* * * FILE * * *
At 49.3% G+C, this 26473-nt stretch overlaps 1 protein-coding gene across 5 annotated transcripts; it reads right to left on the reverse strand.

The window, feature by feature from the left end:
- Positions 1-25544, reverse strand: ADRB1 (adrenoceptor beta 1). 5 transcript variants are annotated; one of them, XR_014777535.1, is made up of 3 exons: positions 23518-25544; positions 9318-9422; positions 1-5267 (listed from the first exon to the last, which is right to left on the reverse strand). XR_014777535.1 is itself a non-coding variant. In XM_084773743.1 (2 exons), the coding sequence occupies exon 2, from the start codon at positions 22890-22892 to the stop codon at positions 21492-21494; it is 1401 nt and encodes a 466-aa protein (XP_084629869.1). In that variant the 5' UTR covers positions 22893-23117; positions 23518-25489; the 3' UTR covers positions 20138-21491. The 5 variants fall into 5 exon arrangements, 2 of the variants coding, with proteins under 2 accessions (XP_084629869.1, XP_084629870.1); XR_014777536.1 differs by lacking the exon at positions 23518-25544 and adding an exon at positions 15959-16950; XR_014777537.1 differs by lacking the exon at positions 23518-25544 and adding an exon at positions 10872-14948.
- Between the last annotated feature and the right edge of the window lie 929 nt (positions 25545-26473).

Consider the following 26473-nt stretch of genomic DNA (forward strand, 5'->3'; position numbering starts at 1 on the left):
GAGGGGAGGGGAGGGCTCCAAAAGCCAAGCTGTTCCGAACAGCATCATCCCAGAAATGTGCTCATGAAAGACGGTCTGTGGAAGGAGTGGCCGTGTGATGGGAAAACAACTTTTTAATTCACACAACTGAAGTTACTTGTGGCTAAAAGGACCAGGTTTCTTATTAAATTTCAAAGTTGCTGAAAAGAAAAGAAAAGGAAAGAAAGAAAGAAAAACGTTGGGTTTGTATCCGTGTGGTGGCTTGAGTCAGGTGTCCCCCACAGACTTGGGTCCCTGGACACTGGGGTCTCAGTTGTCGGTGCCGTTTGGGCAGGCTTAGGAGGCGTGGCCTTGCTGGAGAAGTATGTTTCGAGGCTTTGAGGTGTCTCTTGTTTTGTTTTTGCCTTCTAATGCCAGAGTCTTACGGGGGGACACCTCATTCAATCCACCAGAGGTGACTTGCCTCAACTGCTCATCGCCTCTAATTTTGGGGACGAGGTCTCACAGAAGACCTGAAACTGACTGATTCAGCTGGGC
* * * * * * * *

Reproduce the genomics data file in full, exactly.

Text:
At 49.3% G+C, this 26473-nt stretch overlaps 1 protein-coding gene across 5 annotated transcripts; it reads right to left on the reverse strand.

The window, feature by feature from the left end:
- Positions 1-25544, reverse strand: ADRB1 (adrenoceptor beta 1). 5 transcript variants are annotated; one of them, XR_014777535.1, is made up of 3 exons: positions 23518-25544; positions 9318-9422; positions 1-5267 (listed from the first exon to the last, which is right to left on the reverse strand). XR_014777535.1 is itself a non-coding variant. In XM_084773743.1 (2 exons), the coding sequence occupies exon 2, from the start codon at positions 22890-22892 to the stop codon at positions 21492-21494; it is 1401 nt and encodes a 466-aa protein (XP_084629869.1). In that variant the 5' UTR covers positions 22893-23117; positions 23518-25489; the 3' UTR covers positions 20138-21491. The 5 variants fall into 5 exon arrangements, 2 of the variants coding, with proteins under 2 accessions (XP_084629869.1, XP_084629870.1); XR_014777536.1 differs by lacking the exon at positions 23518-25544 and adding an exon at positions 15959-16950; XR_014777537.1 differs by lacking the exon at positions 23518-25544 and adding an exon at positions 10872-14948.
- Between the last annotated feature and the right edge of the window lie 929 nt (positions 25545-26473).

Consider the following 26473-nt stretch of genomic DNA (forward strand, 5'->3'; position numbering starts at 1 on the left):
GAGGGGAGGGGAGGGCTCCAAAAGCCAAGCTGTTCCGAACAGCATCATCCCAGAAATGTGCTCATGAAAGACGGTCTGTGGAAGGAGTGGCCGTGTGATGGGAAAACAACTTTTTAATTCACACAACTGAAGTTACTTGTGGCTAAAAGGACCAGGTTTCTTATTAAATTTCAAAGTTGCTGAAAAGAAAAGAAAAGGAAAGAAAGAAAGAAAAACGTTGGGTTTGTATCCGTGTGGTGGCTTGAGTCAGGTGTCCCCCACAGACTTGGGTCCCTGGACACTGGGGTCTCAGTTGTCGGTGCCGTTTGGGCAGGCTTAGGAGGCGTGGCCTTGCTGGAGAAGTATGTTTCGAGGCTTTGAGGTGTCTCTTGTTTTGTTTTTGCCTTCTAATGCCAGAGTCTTACGGGGGGACACCTCATTCAATCCACCAGAGGTGACTTGCCTCAACTGCTCATCGCCTCTAATTTTGGGGACGAGGTCTCACAGAAGACCTGAAACTGACTGATTCAGCTGGGC